Holy Drunkenness

“And when the day of Pentecost was fully come, they were all with one accord in one place. 2 And suddenly there came a sound from heaven as of a rushing mighty wind, and it filled all the house where they were sitting. 3 And there appeared unto them cloven tongues like as of fire, and it sat upon each of them. 4 And they were all filled with the Holy Ghost, and began to speak with other tongues, as the Spirit gave them utterance. 5 And there were dwelling at Jerusalem Jews, devout men, out of every nation under heaven. 6 Now when this was noised abroad, the multitude came together, and were confounded, because that every man heard them speak in his own language. 7 And they were all amazed and marvelled, saying one to another, Behold, are not all these which speak Galilaeans? 8 And how hear we every man in our own tongue, wherein we were born? 9 Parthians, and Medes, and Elamites, and the dwellers in Mesopotamia, and in Judaea, and Cappadocia, in Pontus, and Asia, 10 Phrygia, and Pamphylia, in Egypt, and in the parts of Libya about Cyrene, and strangers of Rome, Jews and proselytes, 11 Cretes and Arabians, we do hear them speak in our tongues the wonderful works of God. 12 And they were all amazed, and were in doubt, saying one to another, What meaneth this? 13 Others mocking said, These men are full of new wine.” (Acts 2:1-13)

There is such a thing as getting “drunk” with the Spirit of God. This is not a worldly drunkeness, however, but one which is produced by the infilling, or baptism, of the Holy Spirit. More than this, this type of “drunkeness” can occur on more than one occasion — it does not have to be a one time occurence. There is an account of this type of “drunkeness,” which is recorded for us in the book of Acts, as follows:

“When the day of Pentecost came, they were all together in one place. Suddenly a sound like the blowing of a violent wind came from heaven and filled the whole house where they were sitting. They saw what seemed to be tongues of fire that separated and came to rest on each one of them. All of them were filled with the Holy Spirit and began to speak in other tongues as the Spirit enabled them”. (Acts 2:1-4)

A short while later, and in response to this genuine “move of God’s Spirit” (as does still happen today, by the way), the apostle Peter replied to certain individuals, “These men are not drunk, as you suppose. It’s only nine in the morning! No, this is what was spoken by the prophet Joel: `In the last days, God says, I will pour out my Spirit on all people. Your sons and daughters will prophesy, your young men will see visions, your old men will dream dreams. Even on my servants, both men and women, I will pour out my Spirit in those days, and they will prophesy”. (Acts 2:15-18)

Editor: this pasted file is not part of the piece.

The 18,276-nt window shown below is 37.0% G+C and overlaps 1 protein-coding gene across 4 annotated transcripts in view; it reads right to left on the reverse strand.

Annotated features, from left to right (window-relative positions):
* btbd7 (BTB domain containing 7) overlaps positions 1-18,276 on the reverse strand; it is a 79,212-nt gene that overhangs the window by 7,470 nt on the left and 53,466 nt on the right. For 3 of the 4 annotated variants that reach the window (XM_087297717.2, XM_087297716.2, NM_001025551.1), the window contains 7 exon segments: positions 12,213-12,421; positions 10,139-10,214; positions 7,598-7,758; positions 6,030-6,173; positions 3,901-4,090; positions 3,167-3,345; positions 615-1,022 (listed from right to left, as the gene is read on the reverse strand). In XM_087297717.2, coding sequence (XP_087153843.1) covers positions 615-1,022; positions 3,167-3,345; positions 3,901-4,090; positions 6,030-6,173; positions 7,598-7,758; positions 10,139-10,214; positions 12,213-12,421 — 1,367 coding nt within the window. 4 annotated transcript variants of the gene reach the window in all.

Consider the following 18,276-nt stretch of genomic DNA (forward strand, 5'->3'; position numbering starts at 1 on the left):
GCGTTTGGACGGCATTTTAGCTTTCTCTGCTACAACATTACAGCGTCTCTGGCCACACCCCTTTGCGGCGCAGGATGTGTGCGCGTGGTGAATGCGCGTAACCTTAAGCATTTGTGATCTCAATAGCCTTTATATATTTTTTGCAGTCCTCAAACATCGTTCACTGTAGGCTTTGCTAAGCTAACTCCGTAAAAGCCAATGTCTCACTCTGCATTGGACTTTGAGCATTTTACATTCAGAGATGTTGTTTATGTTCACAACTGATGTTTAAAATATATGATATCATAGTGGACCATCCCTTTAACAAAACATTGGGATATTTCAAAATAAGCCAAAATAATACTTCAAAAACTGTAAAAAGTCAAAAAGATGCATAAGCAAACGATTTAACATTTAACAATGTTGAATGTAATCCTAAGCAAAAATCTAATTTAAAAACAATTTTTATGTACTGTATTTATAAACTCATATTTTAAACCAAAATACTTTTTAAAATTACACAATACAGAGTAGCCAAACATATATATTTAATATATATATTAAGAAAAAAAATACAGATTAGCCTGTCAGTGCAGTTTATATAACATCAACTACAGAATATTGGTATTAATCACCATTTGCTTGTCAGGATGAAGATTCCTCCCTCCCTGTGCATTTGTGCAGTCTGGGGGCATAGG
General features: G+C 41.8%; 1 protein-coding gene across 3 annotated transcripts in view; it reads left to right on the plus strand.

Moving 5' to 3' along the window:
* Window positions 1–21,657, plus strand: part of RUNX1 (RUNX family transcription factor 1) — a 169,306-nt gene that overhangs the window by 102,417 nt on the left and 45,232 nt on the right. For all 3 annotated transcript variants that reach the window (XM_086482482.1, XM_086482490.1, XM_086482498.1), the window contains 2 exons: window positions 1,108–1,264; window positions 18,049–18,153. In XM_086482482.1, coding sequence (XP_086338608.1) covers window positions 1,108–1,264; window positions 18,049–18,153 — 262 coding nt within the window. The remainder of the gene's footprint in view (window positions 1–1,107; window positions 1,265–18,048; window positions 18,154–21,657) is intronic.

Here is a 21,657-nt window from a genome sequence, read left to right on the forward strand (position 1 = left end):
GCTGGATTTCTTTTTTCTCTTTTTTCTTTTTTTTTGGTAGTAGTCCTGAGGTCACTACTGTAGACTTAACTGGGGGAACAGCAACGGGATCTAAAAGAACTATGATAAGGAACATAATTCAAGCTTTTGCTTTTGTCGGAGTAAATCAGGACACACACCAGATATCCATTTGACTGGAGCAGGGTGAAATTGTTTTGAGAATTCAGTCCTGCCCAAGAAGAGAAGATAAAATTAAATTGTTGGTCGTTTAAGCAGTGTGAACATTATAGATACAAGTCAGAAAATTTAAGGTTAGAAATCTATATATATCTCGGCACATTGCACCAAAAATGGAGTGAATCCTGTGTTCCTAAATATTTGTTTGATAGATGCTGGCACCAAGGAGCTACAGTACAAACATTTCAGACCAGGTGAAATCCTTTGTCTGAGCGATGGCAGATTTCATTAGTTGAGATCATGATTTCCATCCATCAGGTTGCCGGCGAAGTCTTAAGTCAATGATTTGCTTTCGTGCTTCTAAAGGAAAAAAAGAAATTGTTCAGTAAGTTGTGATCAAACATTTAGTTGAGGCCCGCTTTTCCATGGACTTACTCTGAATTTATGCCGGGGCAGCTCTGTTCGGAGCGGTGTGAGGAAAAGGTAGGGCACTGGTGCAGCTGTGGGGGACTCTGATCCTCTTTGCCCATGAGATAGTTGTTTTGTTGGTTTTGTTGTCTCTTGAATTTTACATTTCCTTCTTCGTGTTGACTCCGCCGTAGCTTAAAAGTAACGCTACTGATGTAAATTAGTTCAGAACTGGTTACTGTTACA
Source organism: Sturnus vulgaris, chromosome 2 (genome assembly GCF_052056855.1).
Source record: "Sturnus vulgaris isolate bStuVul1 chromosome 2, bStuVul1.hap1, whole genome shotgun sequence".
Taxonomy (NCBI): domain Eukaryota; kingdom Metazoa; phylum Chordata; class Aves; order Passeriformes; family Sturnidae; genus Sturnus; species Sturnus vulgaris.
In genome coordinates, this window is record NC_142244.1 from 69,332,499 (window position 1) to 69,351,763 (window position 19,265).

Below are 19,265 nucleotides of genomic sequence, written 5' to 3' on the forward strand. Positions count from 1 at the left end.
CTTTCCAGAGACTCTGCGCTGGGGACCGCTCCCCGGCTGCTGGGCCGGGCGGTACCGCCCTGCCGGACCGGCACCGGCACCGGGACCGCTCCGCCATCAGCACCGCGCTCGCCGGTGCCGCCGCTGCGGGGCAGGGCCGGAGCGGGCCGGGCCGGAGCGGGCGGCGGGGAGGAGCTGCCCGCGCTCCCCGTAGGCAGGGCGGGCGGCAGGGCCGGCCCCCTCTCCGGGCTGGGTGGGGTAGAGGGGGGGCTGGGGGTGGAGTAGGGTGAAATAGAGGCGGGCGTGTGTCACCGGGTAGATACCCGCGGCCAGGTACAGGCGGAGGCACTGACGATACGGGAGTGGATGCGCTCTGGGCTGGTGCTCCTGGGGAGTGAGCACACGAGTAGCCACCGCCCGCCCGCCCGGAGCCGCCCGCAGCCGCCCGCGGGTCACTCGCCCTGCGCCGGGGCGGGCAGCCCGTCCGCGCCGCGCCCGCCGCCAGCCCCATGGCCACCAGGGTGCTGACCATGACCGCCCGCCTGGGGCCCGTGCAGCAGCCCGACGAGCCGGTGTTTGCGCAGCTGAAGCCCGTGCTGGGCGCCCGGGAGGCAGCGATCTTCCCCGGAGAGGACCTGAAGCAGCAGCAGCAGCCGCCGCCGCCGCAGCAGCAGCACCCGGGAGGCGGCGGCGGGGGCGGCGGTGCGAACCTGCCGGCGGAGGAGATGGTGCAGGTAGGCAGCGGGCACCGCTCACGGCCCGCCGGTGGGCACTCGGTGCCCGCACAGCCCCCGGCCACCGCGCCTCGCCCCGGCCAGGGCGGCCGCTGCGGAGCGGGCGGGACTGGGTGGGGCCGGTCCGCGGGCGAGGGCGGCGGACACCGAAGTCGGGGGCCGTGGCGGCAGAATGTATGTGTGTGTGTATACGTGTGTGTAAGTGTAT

Evidently, what happened on the day of Pentecost appeared as worldly drunkeness to certain individuals. Why? Evidently, one of the main reasons was because the speech of these individuals had suddenly changed. Drunk people often do speak differently than when they are not “under the influence.” So, too, these people were under an influence of a different kind! They, too, were speaking differently. They were speaking in tongues, as the Scripture says. Some people simply wrote it off, saying, “They must be drunk!” But that is because they could not understand what these “drunk” people were saying — not because what these “drunk” people were saying was not valid!

The “accusers,” in this case, took this extraordinary “move of God’s Holy Spirit” as a sign that something was wrong. They simply didn’t understand it. And so, too, my dear friends, I would like to bring you to the conclusion of today’s message. Be extra careful about prejudging any particular situation — especially a move of God — in which you and I may both be inclined to write off as “mere drunkness” or “foolishness” on the part of those involved (they, my friends, are the fortunate ones, because they have been chosen to receive the blessing while we stand back and attempt to judge it!). Do not despise speaking in tongues or anything that appears foolish. If it is foolish (to God, not to men) — you can be sure that God can and will bring that to light (eventually). But we don’t have to engage ourselves in feeling insecure about the matter. Jump in, why not, and — like the apostles of old (whom we say we admire) — begin to get your feet wet and “get involved, why don’t you?” in these “moves of God” that are beginning to sweep our nations!